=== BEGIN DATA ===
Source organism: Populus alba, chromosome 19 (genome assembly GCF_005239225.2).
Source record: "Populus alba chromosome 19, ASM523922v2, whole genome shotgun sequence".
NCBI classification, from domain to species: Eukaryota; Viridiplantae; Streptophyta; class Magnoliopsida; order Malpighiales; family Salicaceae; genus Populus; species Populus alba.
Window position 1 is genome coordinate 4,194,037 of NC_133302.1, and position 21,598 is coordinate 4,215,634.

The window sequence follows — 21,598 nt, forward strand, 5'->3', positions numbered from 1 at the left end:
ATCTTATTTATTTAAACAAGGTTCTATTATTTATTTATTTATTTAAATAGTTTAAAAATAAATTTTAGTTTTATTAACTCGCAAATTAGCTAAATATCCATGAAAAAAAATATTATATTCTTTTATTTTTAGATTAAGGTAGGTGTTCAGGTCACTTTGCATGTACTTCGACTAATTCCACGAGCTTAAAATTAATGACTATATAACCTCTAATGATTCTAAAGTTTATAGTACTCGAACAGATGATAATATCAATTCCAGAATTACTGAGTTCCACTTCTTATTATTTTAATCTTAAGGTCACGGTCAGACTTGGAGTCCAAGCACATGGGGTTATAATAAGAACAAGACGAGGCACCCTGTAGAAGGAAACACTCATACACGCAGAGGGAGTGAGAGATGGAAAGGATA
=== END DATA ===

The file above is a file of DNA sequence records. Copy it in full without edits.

Source organism: Populus alba, chromosome 19 (genome assembly GCF_005239225.2).
Source record: "Populus alba chromosome 19, ASM523922v2, whole genome shotgun sequence".
NCBI classification, from domain to species: Eukaryota; Viridiplantae; Streptophyta; class Magnoliopsida; order Malpighiales; family Salicaceae; genus Populus; species Populus alba.
Window position 1 is genome coordinate 4,194,037 of NC_133302.1, and position 21,598 is coordinate 4,215,634.

The window sequence follows — 21,598 nt, forward strand, 5'->3', positions numbered from 1 at the left end:
ATCTTATTTATTTAAACAAGGTTCTATTATTTATTTATTTATTTAAATAGTTTAAAAATAAATTTTAGTTTTATTAACTCGCAAATTAGCTAAATATCCATGAAAAAAAATATTATATTCTTTTATTTTTAGATTAAGGTAGGTGTTCAGGTCACTTTGCATGTACTTCGACTAATTCCACGAGCTTAAAATTAATGACTATATAACCTCTAATGATTCTAAAGTTTATAGTACTCGAACAGATGATAATATCAATTCCAGAATTACTGAGTTCCACTTCTTATTATTTTAATCTTAAGGTCACGGTCAGACTTGGAGTCCAAGCACATGGGGTTATAATAAGAACAAGACGAGGCACCCTGTAGAAGGAAACACTCATACACGCAGAGGGAGTGAGAGATGGAAAGGATA